After Vice President Joe Biden, it's now the turn of the Secretary of State Hillary Clinton to save the president under attack from his Republican challenger Mitt Romney over the attack on the US consulate in Benghazi, Libya.
The bucks stops with her when it comes to who is blame for a deadly assault on the US mission on the anniversary of the 9/11 terrorist attacks, she said in a series of interviews ahead of the second presidential debate in New York.
Clinton, who as America's top diplomat has stayed away from the campaign, insisted Obama and Biden are not involved in security decisions. "I want to avoid some kind of political gotcha," she added, noting that it is close to the election.
"I take responsibility" for what happened Sep 11, Clinton said soon after arriving in Lima, Peru for a visit.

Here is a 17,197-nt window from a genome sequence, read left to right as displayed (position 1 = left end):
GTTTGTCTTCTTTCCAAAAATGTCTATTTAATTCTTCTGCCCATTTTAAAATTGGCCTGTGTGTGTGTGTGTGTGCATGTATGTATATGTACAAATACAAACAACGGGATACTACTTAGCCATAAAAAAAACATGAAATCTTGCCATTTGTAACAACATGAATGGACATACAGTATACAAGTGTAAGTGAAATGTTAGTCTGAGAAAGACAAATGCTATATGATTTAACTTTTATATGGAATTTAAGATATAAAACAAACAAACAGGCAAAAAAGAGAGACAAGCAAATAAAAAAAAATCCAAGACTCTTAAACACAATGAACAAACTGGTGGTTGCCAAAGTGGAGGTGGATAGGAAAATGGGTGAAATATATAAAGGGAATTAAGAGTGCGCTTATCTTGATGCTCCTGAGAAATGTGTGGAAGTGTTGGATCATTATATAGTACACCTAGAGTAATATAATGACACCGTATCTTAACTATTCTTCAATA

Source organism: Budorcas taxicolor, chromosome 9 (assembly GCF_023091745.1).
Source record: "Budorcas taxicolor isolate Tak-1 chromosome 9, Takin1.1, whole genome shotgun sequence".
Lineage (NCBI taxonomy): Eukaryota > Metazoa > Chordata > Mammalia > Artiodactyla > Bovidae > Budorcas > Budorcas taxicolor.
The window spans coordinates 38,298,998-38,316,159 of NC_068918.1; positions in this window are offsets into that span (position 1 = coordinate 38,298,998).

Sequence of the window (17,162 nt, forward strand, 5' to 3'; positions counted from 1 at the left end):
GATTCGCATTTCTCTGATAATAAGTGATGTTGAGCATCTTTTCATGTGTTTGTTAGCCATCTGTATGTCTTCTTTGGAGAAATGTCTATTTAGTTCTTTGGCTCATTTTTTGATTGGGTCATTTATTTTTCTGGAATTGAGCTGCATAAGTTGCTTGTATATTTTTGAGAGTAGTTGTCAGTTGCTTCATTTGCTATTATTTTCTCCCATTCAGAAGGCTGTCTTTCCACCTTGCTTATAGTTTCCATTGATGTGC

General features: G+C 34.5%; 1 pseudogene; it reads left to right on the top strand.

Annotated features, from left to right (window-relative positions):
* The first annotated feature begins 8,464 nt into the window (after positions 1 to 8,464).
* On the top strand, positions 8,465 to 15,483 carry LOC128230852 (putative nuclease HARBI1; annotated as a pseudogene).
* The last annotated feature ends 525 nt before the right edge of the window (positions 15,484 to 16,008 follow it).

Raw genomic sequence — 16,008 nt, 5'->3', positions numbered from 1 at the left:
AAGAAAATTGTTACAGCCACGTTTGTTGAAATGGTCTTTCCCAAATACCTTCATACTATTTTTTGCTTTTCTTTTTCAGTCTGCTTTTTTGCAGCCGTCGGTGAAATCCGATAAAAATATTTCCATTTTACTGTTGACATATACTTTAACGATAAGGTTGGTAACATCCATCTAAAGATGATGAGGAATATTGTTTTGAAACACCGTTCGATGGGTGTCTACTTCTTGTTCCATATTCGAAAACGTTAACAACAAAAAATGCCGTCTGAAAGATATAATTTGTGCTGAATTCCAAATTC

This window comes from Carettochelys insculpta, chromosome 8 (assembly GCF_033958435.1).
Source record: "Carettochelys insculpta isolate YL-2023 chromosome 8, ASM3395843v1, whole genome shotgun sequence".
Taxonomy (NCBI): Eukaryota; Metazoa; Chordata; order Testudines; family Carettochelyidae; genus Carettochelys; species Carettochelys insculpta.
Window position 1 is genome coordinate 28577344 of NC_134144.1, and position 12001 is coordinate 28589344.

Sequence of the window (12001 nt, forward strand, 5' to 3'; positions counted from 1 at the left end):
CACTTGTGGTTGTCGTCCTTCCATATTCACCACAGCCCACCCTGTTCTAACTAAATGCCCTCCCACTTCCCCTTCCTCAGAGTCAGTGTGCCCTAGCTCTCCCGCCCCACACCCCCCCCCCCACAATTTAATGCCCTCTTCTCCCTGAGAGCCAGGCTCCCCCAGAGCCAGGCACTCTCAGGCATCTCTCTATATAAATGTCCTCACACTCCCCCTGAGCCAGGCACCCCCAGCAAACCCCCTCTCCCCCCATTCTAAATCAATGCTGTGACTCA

The interview, one of a series given to US television networks Monday night, were the first she has given about the attack on the US consulate in Benghazi. The attack killed Chris Stevens, the US ambassador to Libya, and three other Americans at the consulate.
The Obama administration has been heavily criticized after Biden said during last week's vice presidential debate that the White House did not know of requests to enhance security at Benghazi, contradicting testimony by State Department employees that requests had been made and rejected.
Following the debate, the White House said the vice president did not know of the requests because they were handled, as is the practice, by the State Department.
Clinton also sought to downplay the criticism that administration officials continued to say the attack was a spontaneous product of a protest over an anti-Muslim film, a theory that has since been discarded.
In the wake of an attack, there is always "confusion," Clinton said. But the information has since changed.
Clinton said her mission now is to make sure such an attack will never happen again - but also that diplomacy, even in dangerous areas like Benghazi, is not stopped.
"We can't not engage," she said. "We cannot retreat."